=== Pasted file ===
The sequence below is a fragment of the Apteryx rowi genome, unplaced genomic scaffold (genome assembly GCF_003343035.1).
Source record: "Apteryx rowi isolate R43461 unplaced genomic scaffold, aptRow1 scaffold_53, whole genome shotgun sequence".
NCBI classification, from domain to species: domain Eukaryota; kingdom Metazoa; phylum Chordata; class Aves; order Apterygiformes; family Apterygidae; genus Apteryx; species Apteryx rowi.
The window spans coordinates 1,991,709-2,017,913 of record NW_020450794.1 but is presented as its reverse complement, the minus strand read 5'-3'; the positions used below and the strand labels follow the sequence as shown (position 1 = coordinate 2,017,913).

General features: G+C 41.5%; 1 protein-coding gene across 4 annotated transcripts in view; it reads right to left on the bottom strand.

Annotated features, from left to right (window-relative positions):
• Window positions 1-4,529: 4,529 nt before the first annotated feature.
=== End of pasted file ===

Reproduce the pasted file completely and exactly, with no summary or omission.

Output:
The sequence below is a fragment of the Apteryx rowi genome, unplaced genomic scaffold (genome assembly GCF_003343035.1).
Source record: "Apteryx rowi isolate R43461 unplaced genomic scaffold, aptRow1 scaffold_53, whole genome shotgun sequence".
NCBI classification, from domain to species: domain Eukaryota; kingdom Metazoa; phylum Chordata; class Aves; order Apterygiformes; family Apterygidae; genus Apteryx; species Apteryx rowi.
The window spans coordinates 1,991,709-2,017,913 of record NW_020450794.1 but is presented as its reverse complement, the minus strand read 5'-3'; the positions used below and the strand labels follow the sequence as shown (position 1 = coordinate 2,017,913).

General features: G+C 41.5%; 1 protein-coding gene across 4 annotated transcripts in view; it reads right to left on the bottom strand.

Annotated features, from left to right (window-relative positions):
• Window positions 1-4,529: 4,529 nt before the first annotated feature.